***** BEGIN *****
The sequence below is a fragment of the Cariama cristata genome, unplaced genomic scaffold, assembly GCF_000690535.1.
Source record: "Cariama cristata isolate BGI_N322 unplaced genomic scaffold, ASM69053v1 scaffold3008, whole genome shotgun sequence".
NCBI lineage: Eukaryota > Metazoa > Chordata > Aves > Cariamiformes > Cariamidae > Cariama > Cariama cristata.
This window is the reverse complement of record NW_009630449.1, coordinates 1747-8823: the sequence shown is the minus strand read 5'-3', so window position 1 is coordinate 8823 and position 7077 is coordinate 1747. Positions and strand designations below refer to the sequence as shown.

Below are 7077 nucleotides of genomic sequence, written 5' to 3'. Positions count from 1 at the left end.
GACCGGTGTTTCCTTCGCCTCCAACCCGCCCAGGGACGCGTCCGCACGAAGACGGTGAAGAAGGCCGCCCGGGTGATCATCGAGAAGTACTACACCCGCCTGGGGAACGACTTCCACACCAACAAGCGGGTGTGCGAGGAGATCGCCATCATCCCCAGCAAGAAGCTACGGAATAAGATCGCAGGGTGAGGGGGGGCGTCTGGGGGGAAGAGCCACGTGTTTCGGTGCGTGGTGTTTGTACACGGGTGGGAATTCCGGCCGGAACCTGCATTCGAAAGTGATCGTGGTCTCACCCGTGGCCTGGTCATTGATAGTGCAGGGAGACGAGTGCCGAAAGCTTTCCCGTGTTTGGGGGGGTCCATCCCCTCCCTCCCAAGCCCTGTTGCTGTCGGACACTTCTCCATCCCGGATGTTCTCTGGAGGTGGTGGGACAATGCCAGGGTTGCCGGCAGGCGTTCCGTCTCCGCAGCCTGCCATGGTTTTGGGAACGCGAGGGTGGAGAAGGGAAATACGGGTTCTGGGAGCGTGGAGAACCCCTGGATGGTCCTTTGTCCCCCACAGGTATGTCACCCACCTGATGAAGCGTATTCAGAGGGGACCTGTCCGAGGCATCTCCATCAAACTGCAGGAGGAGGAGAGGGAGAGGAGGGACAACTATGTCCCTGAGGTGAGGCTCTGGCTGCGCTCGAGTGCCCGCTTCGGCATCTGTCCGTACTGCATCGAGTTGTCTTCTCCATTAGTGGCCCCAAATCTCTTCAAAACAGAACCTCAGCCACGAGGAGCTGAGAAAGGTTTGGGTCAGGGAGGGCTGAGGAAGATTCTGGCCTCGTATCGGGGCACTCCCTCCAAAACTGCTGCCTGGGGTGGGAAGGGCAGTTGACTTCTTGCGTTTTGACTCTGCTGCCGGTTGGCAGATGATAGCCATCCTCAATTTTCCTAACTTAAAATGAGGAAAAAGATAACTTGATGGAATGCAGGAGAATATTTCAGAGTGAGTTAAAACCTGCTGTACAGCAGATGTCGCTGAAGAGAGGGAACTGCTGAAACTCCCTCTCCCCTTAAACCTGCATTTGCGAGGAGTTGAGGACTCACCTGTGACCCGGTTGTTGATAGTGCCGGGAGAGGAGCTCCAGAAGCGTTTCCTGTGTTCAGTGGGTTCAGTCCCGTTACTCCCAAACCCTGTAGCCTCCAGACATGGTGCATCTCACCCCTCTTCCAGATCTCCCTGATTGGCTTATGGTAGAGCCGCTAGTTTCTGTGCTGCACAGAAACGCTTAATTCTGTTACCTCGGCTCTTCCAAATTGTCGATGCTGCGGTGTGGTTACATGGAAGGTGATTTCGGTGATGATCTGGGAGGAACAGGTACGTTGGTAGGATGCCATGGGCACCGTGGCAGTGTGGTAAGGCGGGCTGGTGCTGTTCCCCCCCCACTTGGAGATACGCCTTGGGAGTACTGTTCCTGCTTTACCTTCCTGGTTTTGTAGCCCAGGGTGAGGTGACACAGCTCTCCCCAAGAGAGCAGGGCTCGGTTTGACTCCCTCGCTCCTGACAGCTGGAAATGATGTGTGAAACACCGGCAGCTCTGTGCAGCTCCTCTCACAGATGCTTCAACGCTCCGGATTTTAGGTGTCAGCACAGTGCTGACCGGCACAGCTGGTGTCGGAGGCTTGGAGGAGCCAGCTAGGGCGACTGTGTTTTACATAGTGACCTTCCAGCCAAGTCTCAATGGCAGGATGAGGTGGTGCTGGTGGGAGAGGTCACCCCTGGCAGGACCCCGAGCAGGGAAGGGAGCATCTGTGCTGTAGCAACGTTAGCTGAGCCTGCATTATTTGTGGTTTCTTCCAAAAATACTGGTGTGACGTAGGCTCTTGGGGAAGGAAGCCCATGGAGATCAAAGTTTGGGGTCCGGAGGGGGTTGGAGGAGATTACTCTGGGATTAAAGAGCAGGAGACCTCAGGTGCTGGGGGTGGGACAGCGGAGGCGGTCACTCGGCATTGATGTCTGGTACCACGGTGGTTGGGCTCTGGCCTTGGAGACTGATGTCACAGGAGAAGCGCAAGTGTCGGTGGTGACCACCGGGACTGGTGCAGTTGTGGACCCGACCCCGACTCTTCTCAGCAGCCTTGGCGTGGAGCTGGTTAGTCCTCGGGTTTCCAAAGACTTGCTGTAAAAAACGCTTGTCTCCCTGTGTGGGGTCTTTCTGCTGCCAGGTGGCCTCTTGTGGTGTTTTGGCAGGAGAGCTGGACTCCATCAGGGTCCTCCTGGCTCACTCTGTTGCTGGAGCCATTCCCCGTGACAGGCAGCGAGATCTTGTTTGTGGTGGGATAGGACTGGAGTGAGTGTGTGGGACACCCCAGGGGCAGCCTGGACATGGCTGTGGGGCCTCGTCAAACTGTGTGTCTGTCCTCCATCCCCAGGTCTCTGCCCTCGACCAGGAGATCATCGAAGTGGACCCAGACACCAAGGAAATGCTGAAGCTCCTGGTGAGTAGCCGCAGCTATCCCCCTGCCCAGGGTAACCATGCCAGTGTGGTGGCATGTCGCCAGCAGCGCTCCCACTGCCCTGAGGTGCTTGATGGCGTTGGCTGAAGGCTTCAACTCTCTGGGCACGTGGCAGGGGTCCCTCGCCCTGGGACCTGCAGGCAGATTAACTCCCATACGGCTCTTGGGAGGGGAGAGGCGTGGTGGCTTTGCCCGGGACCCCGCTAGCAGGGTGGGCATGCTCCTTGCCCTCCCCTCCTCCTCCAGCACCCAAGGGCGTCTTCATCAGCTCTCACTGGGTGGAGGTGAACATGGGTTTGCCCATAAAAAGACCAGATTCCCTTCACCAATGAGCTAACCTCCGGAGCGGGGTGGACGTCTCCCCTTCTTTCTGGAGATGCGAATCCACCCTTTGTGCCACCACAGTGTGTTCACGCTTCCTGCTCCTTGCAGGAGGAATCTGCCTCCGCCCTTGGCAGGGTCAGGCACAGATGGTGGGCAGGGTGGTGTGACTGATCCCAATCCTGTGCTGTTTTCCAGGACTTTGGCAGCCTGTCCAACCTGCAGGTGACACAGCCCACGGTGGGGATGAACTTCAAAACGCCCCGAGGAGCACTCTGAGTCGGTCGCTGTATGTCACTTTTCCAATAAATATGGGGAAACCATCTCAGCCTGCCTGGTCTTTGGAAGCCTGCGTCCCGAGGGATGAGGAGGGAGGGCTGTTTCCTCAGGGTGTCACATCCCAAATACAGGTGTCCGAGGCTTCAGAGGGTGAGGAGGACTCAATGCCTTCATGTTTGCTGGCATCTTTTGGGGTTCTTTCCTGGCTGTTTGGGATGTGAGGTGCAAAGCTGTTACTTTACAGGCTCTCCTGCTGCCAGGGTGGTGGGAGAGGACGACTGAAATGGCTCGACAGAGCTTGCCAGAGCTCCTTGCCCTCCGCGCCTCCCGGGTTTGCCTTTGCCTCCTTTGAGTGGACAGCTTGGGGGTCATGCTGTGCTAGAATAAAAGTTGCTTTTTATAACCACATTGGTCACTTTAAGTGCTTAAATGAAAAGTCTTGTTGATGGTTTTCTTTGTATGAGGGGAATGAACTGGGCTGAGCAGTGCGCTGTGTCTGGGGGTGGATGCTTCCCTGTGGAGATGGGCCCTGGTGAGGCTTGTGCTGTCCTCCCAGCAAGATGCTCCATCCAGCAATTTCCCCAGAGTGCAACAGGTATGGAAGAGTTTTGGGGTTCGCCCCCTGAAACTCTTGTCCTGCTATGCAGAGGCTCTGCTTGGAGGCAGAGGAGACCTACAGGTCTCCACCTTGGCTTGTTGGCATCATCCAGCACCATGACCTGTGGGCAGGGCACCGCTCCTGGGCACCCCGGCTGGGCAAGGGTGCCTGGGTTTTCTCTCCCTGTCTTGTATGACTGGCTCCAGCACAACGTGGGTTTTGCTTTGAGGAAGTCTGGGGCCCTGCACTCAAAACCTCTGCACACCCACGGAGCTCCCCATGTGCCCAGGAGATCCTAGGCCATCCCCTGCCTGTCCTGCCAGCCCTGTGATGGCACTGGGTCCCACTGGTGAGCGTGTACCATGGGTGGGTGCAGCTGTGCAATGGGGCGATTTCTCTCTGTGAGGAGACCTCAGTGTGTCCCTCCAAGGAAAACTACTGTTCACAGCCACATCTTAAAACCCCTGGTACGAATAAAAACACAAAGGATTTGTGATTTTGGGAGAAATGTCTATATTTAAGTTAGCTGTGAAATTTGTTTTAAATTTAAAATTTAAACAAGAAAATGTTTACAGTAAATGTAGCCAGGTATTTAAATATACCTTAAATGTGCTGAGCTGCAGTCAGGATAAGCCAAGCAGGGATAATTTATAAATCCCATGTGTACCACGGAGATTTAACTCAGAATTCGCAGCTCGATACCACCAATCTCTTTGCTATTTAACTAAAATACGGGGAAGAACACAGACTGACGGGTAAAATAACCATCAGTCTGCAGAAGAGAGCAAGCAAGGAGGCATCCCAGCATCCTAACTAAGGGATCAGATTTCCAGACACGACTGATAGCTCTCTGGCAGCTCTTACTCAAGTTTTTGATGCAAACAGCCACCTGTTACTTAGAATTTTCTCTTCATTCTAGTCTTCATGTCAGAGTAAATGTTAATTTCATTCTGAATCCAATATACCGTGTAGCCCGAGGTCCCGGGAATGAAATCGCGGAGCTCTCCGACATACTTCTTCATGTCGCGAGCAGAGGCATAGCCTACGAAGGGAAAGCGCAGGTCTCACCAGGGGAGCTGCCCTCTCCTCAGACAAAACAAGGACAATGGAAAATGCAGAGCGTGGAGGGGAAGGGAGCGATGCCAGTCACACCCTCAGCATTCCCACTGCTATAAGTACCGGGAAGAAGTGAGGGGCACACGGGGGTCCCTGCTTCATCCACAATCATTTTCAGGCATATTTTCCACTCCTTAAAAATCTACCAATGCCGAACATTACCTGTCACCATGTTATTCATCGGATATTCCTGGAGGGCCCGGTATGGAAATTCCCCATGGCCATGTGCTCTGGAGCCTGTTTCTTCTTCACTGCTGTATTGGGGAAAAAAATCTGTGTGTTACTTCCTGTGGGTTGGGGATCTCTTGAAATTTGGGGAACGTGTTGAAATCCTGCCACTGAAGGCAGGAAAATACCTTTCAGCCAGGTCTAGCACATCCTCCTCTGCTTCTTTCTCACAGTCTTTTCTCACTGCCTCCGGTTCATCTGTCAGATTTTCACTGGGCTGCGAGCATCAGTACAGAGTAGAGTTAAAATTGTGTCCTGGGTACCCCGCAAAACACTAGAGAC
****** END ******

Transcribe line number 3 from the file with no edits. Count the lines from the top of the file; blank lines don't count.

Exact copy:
NCBI lineage: Eukaryota > Metazoa > Chordata > Aves > Cariamiformes > Cariamidae > Cariama > Cariama cristata.